Whatever Doesn’t Kill You
“What does not kill me makes me stronger,” Nietzsche wrote, little anticipating, I suspect, in light of some of his problematic writings about women, the maxim would inspire a hit song for Kelly Clarkson and generate the title for a collection of six women’s memoirs of resilience, strength, and forgiveness edited by Laura Fraser: Whatever Doesn’t Kill You (Shebooks, 2014).
The title is apt, however; these are diverse memoirs by diverse women with diverse feminist politics. This is not a one perspective fits all publication, and that’s its strength.
In “Ricochet”, journalist Mary Jo McConahay charts her changing friendship with a fellow war reporter in South America. But between the details of their exchanges another picture emerges: a portrait of a thirteen year old girl who wants to join the photography class McConahay’s friend is running, but cannot because her brother is already a member and her family fear they will become targets of “envidia” attacks if more than one sibling takes part. Her brother’s death, however, makes way for her. Her first assignment: to take the class to his tomb, to photograph his body. This portrait is as unsentimental as it is graphic and is all the more powerful for it.
Power dynamics are central to Barbara Graham’s memoir, “Camp Paradox”. “I was 14. She was 28.” It took Graham thirty years to weigh-up in six words the power imbalance in what she had perceived until then as a consensual (and her first) sexual relationship, recognising belatedly her trauma in a definition of incest she was reading for a magazine assignment. “Girls may try to avoid being alone at all costs, including remaining in an abusive relationship,” Rachel Simmons writes in Odd Girl Out (Piatkus, 2012; p32). Vulnerability marks one out as a target for predators. Graham’s camp counsellor masqueraded abuse as sisterly care-taking, she was a paedophile in girlfriend’s clothing.
A girlfriend is how columnist and literary journal editor Susan Ito interpreted her birth mother, when she discovered her in 1980. Aged twenty and having flunked her studies, Ito had taken a job in “The Mouse Room” of a research facility. Her omnipotence over her charges, “bred for their vulnerable immune systems and quick tumour growth”, presents a stark contrast to the lack of agency she has when faced with her birth mother in a hotel room: “she looked at me the way one regards a regrettable one night stand. She wouldn’t meet my eyes.” (Shebooks, 2014; p101).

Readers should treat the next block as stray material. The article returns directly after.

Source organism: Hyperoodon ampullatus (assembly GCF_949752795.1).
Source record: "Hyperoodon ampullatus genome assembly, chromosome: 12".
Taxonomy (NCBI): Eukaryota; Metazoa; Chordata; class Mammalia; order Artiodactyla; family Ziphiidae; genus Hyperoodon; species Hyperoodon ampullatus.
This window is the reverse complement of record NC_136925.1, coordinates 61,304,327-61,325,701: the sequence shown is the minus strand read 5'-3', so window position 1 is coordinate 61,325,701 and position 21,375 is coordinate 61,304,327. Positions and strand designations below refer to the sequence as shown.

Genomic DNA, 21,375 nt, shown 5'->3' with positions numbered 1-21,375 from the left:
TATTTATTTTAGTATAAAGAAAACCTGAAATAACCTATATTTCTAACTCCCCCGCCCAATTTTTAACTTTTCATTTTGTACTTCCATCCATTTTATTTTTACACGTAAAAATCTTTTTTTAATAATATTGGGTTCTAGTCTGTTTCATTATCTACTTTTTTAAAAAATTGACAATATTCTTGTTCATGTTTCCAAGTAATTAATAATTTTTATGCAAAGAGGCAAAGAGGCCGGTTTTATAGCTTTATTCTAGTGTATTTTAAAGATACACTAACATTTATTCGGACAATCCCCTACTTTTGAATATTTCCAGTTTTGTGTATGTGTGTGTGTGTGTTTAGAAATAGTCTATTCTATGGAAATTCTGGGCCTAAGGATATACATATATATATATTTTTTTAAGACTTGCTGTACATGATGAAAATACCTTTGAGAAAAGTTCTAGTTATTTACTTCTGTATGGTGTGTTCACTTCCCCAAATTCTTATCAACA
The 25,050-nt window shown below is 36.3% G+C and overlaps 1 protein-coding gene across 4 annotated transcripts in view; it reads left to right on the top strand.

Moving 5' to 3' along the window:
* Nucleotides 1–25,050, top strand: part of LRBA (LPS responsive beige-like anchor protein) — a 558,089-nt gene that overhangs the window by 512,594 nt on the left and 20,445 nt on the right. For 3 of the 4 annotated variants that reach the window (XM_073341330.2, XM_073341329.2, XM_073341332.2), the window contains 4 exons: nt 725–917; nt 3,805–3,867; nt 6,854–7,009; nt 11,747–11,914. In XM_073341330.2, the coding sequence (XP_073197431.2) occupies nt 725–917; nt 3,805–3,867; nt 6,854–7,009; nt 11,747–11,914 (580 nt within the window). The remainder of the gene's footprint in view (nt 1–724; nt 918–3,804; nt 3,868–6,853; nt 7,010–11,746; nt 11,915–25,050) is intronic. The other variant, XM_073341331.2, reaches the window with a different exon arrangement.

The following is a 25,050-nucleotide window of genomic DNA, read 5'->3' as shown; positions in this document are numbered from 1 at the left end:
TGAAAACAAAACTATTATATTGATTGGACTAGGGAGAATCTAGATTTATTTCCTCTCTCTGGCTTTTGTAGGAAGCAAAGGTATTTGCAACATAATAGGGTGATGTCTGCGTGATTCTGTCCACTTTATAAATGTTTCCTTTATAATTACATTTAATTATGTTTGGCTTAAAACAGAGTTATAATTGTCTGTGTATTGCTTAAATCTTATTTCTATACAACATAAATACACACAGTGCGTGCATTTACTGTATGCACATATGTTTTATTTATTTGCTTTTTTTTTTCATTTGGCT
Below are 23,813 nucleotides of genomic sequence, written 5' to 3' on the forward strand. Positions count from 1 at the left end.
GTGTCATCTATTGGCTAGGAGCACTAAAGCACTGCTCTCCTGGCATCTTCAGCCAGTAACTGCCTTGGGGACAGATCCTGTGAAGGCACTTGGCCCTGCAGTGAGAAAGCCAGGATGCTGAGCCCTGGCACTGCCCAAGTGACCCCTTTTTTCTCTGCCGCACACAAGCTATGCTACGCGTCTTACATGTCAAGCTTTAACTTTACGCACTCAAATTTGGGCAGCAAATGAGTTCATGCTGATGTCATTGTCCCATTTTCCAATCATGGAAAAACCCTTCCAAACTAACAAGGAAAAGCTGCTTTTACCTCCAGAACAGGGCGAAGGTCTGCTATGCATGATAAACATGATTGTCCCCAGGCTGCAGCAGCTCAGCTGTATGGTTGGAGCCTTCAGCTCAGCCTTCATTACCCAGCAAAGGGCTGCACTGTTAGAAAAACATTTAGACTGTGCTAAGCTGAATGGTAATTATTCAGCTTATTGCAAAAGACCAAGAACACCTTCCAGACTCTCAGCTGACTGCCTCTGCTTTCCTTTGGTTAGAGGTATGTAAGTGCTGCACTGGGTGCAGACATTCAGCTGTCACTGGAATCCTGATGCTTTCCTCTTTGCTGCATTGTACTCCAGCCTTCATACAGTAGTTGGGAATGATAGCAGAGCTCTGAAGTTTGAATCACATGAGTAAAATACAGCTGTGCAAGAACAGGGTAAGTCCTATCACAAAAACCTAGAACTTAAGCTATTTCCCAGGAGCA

Averting her eyes is, to paraphrase Faith Adiele, how an Iowa gynaecologist injected impersonality into an examination during which she declared: “Your uterus is huge!” (Ibid, p111) Embarrassment, in “The Nigerian-Nordic Girl’s Guide to Lady Problems”, is the source of humour that acts as a salve for the scalpel sharp observations Adiele makes as she dissects the racial inequalities she exposed while seeking treatment for a condition that, despite the frequency they were asked to look, western medical professionals seemed loathed to acknowledge or diagnose.
Hospital is the backdrop to Ethel Rohan’s elegiac memoir, as she takes us “Out of Dublin” and into the anatomy of her relationships. Recollection of sea swimming during a childhood holiday brings into focus Rohan’s father, “faking the breaststroke and looking so strange without his glasses, so familiar with his pretending.” (Ibid, p135). The familiar made unfamiliar is what Freud termed “unheimliche”, homely turned unhomely. And so it is, revealed as Rohan scrapes away the postcard veneer: a family broken by mental illness, sexual abuse, shame and silence. But the silence is in turn broken with remarkable words. With words that (to steal the title from her short story collection*) Cut Through the Bone, Rohan manages to narrate a healing of sorts, to put back together from the fragments she has.
Fragments make up the title of Beth Kephart’s memoir: “Nest. Flight. Sky.” Subtitled “On love and loss, one Wing at a time”, the reader must puzzle to complete the lyrical narrative jigsaw: a biography of Genevieve Estelle Jones, who collected and illustrated birds’ nests and eggs in 1847, nestles between Kephart’s mother’s last words, a bibliography of the author’s publications, and samples of poetry, woven together with the trumpet vine that brings the hummingbirds to her garden and the reader full circle. The picture is complete, even if some of the pieces were blank.
If some of the elements of their authors’ lives are missing from these memoirs they are all the better for their loss. The lacuna invite empathy. There is space for the reader to step in, occupy briefly a life that may appear at a cursory glance disparate from one’s own, but then reveals our commonality, what women share. There’s something in this collection that will resonate with any reader. Its messages will endure.
*Cut Through the Bone is published by Dark Sky Books, 2010.
Whatever Doesn’t Kill You can be purchased direct from Shebooks.